Brahms - Symphony No. 1, Hungarian Dance, Haydn Variations - Budapest Festival Orchestra, Ivan Fischer - 2009 (FLAC, 24BIT – 192KHZ)

Brahms – Symphony No. 1, Hungarian Dance, Haydn Variations – Budapest Festival Orchestra, Ivan Fischer – 2009 (FLAC, 24BIT – 192KHZ)

Composer: Johannes Brahms
Orchestra: Budapest Festival Orchestra
Conductor: Iván Fischer
Audio CD
Number of Discs: 1 CD
Format: FLAC (tracks)
Bit Depth: 24bit / 192kHz
Number of channels: 2.0
Label: Channel Classics Records
Size: 2.75 GB
Recovery: +3%
Scan: yes (Sleeve, Digital Booklet)
Server: datafile

Johannes Brahms (1833-1897)
Symphony No. 1
Hungarian Dance · Haydn Variations

Hungarian Dance No. 14 (arr. Iván Fischer)

01. Hungarian Dance No. 14(2:37)

Variations on a theme by Joseph Haydn Op. 56a (1873)

02. I. Thema, Chorale St. Antoni (Andante) (2:05)
03. II. Variation 1, Poco più animato (Andante con moto) (1:13)
04. III. Variation 2, Più vivace (Vivace) (1:01)
05. IV. Variation 3, Con moto (1:42)
06. V. Variation 4, Andante con moto (Andante) (1:45)
07. VI. Variation 5, Vivace (Poco presto) (1:01)
08. VII. Variation 6, Vivace (1:19)
09. VIII. Variation 7, Grazioso (3:00)
10. IX. Variation 8, Presto non troppo (Poco presto) (1:04)
11. X. Finale, Andante (3:54)

Symphony No. 1 in C minor Op. 68 (1876)

12. I. Un poco sostenuto-Allegro (16:26)
13. II. Andante sostenuto (8:49)
14. III. Un poco allegretto grazioso (4:34)
15. IV. Adagio-Allegro non troppo ma con brio (16:56)

Recorded: Palace of Arts, Budapest, January 2009

“An orchestra musician is an artist, not an employee, and artists must be given the chance to take initiatives and to be creative. Only an orchestra of true artists – making music as a highly disciplined team – is able to realize the dreams of the composers and pass on an uplifting experience to the audience, touching all listeners deep in their heart. This is our aim for which the Budapest Festival Orchestra has been created.” –Iván Fischer

(…) Ever the radical, he effectively refashions each work from scratch. The Haydn variations have a grace and lightness of touch we don’t often hear in them. The first, meanwhile, is monumental in every sense of the word: a huge, noble assertion of the inherent dignity of human experience and creative endeavour that leaves you feeling enriched and exalted. –The Guardian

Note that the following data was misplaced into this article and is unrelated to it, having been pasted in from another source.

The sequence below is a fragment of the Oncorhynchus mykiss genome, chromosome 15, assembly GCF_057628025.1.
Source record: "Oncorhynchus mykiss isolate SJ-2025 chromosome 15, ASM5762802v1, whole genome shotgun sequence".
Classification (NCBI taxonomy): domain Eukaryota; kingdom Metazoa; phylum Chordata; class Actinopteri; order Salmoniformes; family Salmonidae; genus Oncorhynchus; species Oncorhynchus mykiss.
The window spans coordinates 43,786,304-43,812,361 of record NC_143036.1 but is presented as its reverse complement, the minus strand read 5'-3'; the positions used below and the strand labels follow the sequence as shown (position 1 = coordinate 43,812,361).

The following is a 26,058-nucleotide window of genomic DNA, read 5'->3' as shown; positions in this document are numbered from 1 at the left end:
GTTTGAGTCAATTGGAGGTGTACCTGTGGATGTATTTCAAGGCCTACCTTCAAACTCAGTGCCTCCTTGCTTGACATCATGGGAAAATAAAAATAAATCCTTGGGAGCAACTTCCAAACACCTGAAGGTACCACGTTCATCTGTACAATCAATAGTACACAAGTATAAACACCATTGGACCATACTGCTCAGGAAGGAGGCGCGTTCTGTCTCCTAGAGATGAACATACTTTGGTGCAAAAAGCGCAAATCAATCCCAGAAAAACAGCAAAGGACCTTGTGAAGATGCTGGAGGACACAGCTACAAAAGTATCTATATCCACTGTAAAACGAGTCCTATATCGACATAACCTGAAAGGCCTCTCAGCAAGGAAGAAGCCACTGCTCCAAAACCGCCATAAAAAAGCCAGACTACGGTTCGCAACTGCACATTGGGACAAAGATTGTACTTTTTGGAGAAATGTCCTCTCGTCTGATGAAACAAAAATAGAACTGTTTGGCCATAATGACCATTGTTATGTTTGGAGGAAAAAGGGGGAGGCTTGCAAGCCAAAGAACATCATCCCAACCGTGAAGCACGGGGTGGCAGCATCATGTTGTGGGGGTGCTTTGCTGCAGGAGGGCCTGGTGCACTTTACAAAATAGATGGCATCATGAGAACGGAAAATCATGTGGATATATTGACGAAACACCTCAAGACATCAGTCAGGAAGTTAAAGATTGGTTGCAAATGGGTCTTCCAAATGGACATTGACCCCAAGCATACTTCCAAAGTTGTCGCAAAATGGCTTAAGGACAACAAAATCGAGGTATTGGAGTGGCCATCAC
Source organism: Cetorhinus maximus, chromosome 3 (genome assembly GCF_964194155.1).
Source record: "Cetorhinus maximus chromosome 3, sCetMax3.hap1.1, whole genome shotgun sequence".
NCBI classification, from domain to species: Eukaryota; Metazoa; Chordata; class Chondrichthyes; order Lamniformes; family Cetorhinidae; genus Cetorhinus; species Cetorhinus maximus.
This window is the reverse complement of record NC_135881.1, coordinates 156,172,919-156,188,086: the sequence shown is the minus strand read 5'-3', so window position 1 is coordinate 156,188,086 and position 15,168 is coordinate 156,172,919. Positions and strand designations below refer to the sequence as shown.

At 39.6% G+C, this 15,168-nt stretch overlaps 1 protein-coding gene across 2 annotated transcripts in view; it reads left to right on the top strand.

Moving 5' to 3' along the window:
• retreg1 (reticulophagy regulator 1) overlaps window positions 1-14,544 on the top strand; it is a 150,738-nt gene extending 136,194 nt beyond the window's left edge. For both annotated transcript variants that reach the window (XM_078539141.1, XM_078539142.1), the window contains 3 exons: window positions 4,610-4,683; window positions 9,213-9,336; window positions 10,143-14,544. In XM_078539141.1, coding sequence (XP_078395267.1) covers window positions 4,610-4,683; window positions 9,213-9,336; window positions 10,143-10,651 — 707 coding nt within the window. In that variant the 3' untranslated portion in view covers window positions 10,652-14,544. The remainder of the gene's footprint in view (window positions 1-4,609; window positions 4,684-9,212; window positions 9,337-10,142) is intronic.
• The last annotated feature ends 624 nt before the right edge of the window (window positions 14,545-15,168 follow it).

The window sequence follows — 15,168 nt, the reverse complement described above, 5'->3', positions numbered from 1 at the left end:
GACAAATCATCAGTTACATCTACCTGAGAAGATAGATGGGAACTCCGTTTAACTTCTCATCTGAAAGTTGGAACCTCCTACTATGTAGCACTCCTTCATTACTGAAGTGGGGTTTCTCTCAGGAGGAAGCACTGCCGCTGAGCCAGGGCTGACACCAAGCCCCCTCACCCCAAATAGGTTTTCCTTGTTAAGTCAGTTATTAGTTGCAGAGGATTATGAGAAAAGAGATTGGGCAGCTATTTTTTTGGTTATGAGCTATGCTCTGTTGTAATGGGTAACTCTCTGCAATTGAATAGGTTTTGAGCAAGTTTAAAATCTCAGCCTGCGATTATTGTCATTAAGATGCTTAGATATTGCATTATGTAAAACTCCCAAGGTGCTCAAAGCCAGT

(…) one of Brahms’s Hungarian dances, arranged by Fischer for strings, a hesitating, melancholy delight; then the Brahms Variations on a Theme by Haydn, sparkling and strong. (…) The fruits of this arrangement can be enjoyed only by playing the disc uninterrupted. Fischer’s rather schoolmasters plan is to reveal the influences and stepping stones that led to the master work: Hungarian folk music, plus classical poise allied to contrapuntal strength. But the CD never feels like homework. These Budapest players have Hungarian folk music in their blood, and their national inflections of phrasing, tempo and string fingering make the symphony quiver with new life. (…) All this plus the usual finesse of tone and colour expected from this orchestra and conductor. Nobody can top the natural sympathy and understanding shown in this outstanding performance. –The Times

(…) Yet Fischer’s readings of the Tchaikovsky Symphonies are immense powerful and, strange to say of such familiar terrain, of the revelatory. Not surprisingly, all that is predictable about Fischer’s latest Brahms recording with The BFO is its combination of stunning excellence and originality. (…) Throughout this recording, Brahms’s orchestration, proverbially thick in the best circumstances and apt turn muddy in the worst, emerges with a patina that is positively luminous. (…) Lovers of orchestral music who grow pessimistic for the future of the art will find their faith restored by these wonderfully creative, vivid and refreshing interpretations. If further proof were required, they argue for Ivan Fischer’s place among the half-dozen most gifted and important conductor’ before the public today. –International Record Review

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